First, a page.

The pre-written email to UDOT on Patagonia’s website reads:
“I oppose the Little Cottonwood Canyon Gondola project and urge you to consider lower cost and more effective alternatives to reducing traffic congestion in the canyon. The gondola will not improve traffic congestion. Instead, it will permanently alter Twin Peaks, Lone Peak, and White Pine Roadless Areas, threaten our critical watershed, destroy popular rock climbing areas, and disrupt running, backcountry skiing, and hiking in the area.
I cannot support a proposal that would reduce acres of land that are classified as “Roadless,” let alone support taxation for a project that would fail to improve canyon access for non-resort users while benefiting a slim few. Claiming that the gondola is exempt from the “Roadless Rule” because it’s not technically a road is a willful misinterpretation of the spirit of the rule.
I support lower-cost solutions that utilize our existing infrastructure, such as carpool incentives (ex. occupancy-based tolling), year-round enhanced bus service with stops at multiple locations and more frequent service at peak times, enforcement of the traction law, and mandatory parking reservations at ski resorts.”
Utah’s Department of Transportation (UDOT), Mitchell Shaw, said that reducing the number of vehicles by the primary users (skiers and recreational visitors) should reduce traffic congestion and improve mobility on S.R. 210. UDOT has been criticized by those who oppose the construction of the gondola, and UDOT’s Mitchell Shaw states, “UDOT is not responsible for increasing use at the trailheads or dispersed recreation sites, but for improving mobility on S.R. 210.” UDOT added that it doesn’t see its role as facilitating canyon transportation outside of cars, which can be driven to and parked at trailhead areas.
On the other side of the debate are the proponents of the gondola project, who also argue why it would benefit the region. Utah’s Department of Transportation has stated that the gondola would be exempt from the “Roadless Rule” because it is not a road, and any timber removal would be incidental. UDOT also states the USDA Forest Administration as the agency that is responsible for handling policies and regulations regarding trailheads and recreational sites. UDOT added, “If the USDA Forest Service identifies a need to increase transit service at the trailheads, it can work with UTA to implement it.”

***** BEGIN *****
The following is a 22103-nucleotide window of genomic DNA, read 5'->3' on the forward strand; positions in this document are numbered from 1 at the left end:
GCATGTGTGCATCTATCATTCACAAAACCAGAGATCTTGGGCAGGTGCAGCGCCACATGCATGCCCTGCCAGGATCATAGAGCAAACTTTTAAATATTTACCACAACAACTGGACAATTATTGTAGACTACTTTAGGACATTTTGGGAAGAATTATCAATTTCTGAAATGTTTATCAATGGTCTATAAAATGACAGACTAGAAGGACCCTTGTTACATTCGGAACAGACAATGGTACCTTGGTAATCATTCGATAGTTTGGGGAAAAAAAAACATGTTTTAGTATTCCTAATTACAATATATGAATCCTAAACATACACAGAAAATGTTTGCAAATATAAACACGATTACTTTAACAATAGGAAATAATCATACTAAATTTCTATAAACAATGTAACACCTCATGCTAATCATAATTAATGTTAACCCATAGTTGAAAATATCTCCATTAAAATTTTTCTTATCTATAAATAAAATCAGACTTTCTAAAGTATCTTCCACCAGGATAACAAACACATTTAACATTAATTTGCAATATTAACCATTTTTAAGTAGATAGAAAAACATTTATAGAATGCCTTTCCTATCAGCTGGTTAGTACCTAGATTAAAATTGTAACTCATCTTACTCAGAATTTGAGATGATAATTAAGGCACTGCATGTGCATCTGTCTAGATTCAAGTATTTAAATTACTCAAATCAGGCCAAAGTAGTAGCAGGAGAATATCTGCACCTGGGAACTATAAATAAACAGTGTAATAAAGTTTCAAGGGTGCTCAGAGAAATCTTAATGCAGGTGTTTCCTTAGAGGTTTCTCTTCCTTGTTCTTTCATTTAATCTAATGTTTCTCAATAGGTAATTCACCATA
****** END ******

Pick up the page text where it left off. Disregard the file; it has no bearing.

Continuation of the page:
UDOT began with initially having 124 possible solutions to the traffic issues, hearing all the proposals, and going through the necessary steps to formulate the best course of action. Supporters believe the proposed gondola is the best solution to the traffic nightmares plaguing State Route 210 every winter with skiers heading up to the mountains. Alta and Snowbird Ski Resorts offer free bus shuttle service to their guests from their resorts to help mitigate traffic congestion.
Proponents of the gondola project believe that the answer to the traffic problem is mass transit and the time to mitigate it now. They point to the past when 30 years ago, a similar mass transit solution was presented and voted against. It was a light-rail system that would help stem the traffic congestion in the same manner as the gondola project is designed to do as well. The area’s population has grown dramatically over the past 30 years, and proponents of the gondola project urge voters and lawmakers to plan for the area’s future now.
The Utah Department of Transportation (UDOT) extended the public’s comment period, ending on Tuesday, April 18th. The Wasatch Front Regional Council, which comprises county, city, and transportation planners throughout the state, has the final vote after that, which will be in May.